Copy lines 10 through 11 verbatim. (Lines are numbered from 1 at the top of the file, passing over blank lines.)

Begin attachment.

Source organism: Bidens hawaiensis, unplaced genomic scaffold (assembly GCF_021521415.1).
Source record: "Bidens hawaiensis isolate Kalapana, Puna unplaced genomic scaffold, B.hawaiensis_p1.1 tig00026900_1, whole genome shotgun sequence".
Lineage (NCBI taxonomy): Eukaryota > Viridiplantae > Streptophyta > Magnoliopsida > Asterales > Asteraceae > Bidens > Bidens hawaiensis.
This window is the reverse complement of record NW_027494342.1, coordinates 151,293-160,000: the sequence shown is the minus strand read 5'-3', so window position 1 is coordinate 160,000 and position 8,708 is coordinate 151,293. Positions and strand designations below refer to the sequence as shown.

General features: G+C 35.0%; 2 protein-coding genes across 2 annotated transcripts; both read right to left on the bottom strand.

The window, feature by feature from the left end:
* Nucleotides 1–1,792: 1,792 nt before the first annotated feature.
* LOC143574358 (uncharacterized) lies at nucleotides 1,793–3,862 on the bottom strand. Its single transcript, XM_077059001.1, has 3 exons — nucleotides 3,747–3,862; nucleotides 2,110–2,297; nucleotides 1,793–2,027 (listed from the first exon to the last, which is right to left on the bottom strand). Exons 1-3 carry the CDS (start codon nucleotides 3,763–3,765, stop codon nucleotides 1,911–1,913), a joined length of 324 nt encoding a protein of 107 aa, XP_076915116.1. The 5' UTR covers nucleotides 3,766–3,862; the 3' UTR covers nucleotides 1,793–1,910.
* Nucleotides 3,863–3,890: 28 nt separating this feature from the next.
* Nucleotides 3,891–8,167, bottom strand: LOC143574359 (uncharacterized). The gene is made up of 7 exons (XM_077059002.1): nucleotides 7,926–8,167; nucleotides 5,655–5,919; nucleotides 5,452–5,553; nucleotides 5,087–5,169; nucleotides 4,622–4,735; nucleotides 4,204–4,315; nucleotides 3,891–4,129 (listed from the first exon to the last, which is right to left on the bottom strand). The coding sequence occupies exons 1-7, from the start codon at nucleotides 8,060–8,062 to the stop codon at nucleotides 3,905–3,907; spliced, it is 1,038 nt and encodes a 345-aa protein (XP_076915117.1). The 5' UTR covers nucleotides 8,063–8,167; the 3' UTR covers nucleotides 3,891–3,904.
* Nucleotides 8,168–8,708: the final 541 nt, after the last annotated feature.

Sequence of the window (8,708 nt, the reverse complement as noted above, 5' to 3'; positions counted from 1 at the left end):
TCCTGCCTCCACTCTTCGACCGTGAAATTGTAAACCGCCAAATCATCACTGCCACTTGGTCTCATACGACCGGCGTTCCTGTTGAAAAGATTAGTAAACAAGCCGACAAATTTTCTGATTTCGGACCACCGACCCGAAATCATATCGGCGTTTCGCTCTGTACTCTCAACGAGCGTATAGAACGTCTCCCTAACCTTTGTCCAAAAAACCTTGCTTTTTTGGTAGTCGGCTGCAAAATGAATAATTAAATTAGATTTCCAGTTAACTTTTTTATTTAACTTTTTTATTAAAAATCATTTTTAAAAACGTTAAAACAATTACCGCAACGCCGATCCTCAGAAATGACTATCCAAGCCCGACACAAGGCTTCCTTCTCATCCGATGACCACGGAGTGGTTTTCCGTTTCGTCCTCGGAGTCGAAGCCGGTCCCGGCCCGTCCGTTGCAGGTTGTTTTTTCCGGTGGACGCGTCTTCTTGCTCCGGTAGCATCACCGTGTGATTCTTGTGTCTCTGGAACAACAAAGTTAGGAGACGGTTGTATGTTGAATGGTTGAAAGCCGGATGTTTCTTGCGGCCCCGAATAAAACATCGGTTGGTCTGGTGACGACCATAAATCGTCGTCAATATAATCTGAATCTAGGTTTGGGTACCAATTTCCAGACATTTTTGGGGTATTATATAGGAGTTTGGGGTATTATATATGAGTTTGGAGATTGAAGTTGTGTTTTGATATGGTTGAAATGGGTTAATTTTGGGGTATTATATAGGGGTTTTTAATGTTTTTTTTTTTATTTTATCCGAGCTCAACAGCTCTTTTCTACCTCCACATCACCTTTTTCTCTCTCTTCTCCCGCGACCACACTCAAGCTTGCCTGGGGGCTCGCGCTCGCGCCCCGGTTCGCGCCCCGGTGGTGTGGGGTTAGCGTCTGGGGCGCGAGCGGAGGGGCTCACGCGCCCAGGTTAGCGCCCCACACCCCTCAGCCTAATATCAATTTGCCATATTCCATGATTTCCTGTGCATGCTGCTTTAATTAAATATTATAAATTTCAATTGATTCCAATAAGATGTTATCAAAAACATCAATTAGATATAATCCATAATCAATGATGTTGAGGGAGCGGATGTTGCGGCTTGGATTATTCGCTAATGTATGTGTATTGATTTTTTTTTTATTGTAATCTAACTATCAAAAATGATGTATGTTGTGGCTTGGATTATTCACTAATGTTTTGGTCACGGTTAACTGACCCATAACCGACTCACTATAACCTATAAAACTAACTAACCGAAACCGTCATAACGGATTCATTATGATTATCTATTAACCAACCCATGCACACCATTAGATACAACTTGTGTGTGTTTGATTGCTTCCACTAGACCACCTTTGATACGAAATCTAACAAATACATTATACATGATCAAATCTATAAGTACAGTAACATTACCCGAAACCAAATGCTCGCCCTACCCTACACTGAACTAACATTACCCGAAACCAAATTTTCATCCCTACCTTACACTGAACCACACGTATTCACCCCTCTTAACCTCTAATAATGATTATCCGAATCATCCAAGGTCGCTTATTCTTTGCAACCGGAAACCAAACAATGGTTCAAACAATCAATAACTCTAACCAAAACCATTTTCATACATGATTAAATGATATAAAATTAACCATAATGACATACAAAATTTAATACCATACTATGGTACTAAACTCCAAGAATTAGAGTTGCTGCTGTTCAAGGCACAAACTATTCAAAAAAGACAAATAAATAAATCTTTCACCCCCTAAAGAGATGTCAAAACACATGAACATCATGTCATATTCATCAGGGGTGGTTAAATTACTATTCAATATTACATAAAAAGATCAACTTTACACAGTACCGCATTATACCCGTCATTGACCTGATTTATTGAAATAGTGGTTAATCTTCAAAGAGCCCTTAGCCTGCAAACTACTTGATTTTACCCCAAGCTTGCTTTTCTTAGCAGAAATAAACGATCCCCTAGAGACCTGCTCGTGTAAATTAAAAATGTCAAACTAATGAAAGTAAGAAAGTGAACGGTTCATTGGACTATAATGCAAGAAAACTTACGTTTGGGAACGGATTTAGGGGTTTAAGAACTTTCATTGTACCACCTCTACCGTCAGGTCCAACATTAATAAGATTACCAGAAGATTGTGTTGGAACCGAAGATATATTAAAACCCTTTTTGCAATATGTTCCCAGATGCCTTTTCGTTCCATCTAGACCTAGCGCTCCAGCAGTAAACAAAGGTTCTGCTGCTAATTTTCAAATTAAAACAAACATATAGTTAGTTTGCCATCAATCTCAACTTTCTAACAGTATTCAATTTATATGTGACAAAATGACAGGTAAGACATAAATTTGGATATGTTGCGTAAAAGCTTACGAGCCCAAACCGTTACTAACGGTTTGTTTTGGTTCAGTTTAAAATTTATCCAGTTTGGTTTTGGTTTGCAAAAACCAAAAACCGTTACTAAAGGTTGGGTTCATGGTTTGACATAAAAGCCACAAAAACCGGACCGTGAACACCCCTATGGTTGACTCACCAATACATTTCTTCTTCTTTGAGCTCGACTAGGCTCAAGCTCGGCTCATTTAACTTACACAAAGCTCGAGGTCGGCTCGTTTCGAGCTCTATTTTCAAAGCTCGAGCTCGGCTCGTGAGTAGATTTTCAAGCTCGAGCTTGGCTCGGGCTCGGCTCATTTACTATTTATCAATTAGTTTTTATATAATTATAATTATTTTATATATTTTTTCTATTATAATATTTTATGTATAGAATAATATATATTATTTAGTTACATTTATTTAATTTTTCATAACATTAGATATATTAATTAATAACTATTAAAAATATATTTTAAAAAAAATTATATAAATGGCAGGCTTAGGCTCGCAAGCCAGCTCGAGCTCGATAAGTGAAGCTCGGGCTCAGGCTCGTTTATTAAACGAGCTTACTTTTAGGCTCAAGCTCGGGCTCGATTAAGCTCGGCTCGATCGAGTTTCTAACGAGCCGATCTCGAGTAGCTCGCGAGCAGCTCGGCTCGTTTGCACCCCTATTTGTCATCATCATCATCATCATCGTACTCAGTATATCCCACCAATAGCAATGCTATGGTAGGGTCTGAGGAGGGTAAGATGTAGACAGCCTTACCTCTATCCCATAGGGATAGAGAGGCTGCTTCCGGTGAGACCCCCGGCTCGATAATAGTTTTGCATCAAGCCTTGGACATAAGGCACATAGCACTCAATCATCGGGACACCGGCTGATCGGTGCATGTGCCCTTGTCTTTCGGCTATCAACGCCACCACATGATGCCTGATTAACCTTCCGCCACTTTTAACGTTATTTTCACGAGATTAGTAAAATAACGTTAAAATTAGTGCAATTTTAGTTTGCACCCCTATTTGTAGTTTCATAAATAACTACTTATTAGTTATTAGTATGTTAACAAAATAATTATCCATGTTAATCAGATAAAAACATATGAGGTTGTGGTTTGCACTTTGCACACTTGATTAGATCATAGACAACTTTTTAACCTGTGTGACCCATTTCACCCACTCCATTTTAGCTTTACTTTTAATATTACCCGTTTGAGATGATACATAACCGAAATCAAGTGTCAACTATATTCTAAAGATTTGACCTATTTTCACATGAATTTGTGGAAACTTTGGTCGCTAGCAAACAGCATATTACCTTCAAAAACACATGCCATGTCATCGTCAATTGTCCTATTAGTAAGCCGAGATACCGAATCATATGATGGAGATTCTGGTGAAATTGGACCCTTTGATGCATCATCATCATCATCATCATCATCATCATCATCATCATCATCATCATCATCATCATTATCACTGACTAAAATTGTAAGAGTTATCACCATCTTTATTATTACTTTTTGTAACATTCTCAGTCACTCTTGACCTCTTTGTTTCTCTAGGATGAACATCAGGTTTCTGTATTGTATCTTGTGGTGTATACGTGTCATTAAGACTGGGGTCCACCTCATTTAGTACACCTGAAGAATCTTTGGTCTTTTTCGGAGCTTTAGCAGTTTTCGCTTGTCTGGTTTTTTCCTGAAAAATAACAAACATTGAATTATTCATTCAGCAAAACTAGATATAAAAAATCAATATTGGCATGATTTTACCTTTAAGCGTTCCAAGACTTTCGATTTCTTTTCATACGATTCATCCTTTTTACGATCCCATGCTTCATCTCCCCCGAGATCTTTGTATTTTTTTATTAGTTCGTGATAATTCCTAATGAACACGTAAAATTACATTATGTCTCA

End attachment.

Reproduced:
* Nucleotides 3,891–8,167, bottom strand: LOC143574359 (uncharacterized). The gene is made up of 7 exons (XM_077059002.1): nucleotides 7,926–8,167; nucleotides 5,655–5,919; nucleotides 5,452–5,553; nucleotides 5,087–5,169; nucleotides 4,622–4,735; nucleotides 4,204–4,315; nucleotides 3,891–4,129 (listed from the first exon to the last, which is right to left on the bottom strand). The coding sequence occupies exons 1-7, from the start codon at nucleotides 8,060–8,062 to the stop codon at nucleotides 3,905–3,907; spliced, it is 1,038 nt and encodes a 345-aa protein (XP_076915117.1). The 5' UTR covers nucleotides 8,063–8,167; the 3' UTR covers nucleotides 3,891–3,904.
* Nucleotides 8,168–8,708: the final 541 nt, after the last annotated feature.